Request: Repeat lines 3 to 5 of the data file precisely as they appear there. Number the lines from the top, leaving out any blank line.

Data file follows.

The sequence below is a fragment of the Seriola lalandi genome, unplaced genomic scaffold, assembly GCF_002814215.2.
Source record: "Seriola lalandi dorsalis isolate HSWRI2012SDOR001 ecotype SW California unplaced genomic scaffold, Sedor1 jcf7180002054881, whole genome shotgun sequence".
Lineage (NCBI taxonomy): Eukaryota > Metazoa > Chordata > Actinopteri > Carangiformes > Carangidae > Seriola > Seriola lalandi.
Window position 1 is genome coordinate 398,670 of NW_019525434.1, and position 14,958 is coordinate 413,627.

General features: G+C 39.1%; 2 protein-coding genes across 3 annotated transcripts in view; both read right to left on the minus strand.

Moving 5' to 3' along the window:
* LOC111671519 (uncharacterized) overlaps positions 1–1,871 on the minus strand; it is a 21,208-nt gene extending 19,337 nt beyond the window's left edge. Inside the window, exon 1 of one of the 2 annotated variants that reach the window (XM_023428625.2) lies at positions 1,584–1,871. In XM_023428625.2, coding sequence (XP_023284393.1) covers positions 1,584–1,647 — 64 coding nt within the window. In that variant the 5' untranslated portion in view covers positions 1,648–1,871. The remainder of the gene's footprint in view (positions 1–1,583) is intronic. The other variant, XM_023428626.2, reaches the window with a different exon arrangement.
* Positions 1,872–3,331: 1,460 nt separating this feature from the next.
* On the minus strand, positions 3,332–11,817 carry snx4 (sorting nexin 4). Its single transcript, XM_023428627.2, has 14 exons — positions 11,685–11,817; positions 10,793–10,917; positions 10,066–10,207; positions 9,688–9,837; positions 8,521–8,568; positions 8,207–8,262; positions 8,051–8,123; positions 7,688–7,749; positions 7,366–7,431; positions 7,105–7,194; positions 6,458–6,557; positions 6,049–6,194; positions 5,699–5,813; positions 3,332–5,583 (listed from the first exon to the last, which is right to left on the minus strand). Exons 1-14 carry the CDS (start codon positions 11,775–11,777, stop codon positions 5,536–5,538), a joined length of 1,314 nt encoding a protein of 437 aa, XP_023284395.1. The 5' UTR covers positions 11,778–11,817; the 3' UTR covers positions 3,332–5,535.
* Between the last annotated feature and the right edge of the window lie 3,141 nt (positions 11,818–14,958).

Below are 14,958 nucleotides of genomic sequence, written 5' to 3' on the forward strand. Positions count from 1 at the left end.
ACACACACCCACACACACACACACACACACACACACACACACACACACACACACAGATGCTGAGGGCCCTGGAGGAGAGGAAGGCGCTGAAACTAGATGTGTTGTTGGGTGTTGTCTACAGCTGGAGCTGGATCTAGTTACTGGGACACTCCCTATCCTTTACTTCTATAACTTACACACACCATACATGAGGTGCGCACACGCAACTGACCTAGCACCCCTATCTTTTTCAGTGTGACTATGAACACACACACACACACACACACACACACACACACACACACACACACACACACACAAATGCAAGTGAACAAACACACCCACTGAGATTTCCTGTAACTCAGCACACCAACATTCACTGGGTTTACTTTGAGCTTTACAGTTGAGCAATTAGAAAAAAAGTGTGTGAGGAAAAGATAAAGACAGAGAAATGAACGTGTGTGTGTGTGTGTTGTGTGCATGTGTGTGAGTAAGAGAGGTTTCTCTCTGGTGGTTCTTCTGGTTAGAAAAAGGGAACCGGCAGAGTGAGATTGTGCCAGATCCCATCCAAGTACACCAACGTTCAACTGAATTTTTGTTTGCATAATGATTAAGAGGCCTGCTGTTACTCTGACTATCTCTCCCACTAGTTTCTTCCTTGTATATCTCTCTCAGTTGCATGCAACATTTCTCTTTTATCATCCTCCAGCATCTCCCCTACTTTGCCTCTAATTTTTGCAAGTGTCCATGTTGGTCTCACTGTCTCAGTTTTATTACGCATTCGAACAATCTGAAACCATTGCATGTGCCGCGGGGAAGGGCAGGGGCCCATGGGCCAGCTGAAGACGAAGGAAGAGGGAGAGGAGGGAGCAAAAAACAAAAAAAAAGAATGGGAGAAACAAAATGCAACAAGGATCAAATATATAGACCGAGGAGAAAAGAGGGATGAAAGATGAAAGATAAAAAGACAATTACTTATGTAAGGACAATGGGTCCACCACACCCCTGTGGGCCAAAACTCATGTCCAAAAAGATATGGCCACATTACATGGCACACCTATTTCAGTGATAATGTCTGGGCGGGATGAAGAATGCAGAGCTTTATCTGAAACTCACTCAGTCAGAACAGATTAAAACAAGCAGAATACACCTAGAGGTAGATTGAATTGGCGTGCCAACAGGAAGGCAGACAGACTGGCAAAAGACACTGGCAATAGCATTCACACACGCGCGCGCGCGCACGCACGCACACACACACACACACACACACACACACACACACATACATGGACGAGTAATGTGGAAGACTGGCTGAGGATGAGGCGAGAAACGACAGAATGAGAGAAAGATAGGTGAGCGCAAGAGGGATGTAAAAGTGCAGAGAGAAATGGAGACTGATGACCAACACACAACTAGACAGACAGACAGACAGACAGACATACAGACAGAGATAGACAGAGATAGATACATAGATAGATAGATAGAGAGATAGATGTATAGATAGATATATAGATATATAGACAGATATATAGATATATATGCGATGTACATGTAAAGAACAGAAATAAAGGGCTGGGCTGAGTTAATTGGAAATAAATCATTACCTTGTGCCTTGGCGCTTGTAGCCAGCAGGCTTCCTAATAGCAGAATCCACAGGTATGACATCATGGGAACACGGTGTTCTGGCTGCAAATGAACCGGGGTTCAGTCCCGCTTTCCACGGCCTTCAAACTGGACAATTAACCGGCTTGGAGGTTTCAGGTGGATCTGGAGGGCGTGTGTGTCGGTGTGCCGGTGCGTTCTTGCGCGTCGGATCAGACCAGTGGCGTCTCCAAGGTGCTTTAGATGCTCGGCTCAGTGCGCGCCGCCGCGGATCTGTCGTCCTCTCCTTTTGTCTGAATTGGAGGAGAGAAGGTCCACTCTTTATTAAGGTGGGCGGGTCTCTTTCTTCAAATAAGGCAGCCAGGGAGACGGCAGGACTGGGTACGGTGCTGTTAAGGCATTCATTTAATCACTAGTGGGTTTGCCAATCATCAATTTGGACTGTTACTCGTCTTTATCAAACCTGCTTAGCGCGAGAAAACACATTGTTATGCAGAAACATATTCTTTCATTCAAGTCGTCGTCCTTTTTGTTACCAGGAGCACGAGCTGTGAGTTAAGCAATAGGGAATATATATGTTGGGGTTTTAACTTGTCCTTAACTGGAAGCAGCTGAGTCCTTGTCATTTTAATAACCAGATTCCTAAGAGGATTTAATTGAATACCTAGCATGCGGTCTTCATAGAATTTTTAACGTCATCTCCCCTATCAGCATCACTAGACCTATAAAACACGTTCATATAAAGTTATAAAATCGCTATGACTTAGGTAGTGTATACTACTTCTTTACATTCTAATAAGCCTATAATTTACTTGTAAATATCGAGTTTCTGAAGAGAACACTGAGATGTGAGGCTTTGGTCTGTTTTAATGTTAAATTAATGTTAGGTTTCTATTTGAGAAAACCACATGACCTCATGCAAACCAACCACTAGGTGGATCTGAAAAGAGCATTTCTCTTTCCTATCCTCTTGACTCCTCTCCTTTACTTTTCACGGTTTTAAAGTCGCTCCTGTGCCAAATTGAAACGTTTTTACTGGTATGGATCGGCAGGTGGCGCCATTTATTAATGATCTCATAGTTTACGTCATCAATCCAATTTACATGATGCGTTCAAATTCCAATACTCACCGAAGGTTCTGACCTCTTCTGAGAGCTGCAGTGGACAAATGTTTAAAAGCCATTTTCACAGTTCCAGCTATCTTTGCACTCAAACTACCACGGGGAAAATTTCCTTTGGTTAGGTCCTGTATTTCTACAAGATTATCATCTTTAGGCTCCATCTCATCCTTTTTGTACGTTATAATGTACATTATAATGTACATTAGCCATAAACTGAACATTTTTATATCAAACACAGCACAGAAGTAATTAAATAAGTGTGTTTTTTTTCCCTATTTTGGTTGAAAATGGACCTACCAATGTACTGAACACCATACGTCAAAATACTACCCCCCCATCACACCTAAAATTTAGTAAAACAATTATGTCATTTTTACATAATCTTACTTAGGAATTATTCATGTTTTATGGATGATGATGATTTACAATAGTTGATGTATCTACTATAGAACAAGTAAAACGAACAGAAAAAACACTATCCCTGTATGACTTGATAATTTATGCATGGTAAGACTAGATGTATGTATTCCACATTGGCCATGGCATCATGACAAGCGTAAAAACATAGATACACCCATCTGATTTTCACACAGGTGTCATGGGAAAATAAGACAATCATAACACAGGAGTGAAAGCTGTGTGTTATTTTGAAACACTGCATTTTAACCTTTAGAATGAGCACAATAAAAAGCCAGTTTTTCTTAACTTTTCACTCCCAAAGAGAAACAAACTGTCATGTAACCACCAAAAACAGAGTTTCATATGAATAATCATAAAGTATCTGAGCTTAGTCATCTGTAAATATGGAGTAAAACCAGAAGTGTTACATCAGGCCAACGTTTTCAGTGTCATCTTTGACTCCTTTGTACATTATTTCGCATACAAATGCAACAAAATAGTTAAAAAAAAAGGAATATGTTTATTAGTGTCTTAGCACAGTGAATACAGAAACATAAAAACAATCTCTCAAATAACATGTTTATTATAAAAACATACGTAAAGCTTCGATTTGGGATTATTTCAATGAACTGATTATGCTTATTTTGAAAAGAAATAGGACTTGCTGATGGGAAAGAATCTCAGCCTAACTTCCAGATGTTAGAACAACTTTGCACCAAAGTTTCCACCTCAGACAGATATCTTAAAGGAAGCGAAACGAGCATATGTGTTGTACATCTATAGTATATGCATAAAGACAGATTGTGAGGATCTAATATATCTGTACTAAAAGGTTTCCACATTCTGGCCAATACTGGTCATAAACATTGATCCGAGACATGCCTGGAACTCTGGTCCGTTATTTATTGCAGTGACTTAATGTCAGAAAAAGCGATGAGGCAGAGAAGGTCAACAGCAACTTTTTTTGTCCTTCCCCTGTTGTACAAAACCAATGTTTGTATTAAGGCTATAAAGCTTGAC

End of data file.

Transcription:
Lineage (NCBI taxonomy): Eukaryota > Metazoa > Chordata > Actinopteri > Carangiformes > Carangidae > Seriola > Seriola lalandi.
Window position 1 is genome coordinate 398,670 of NW_019525434.1, and position 14,958 is coordinate 413,627.

General features: G+C 39.1%; 2 protein-coding genes across 3 annotated transcripts in view; both read right to left on the minus strand.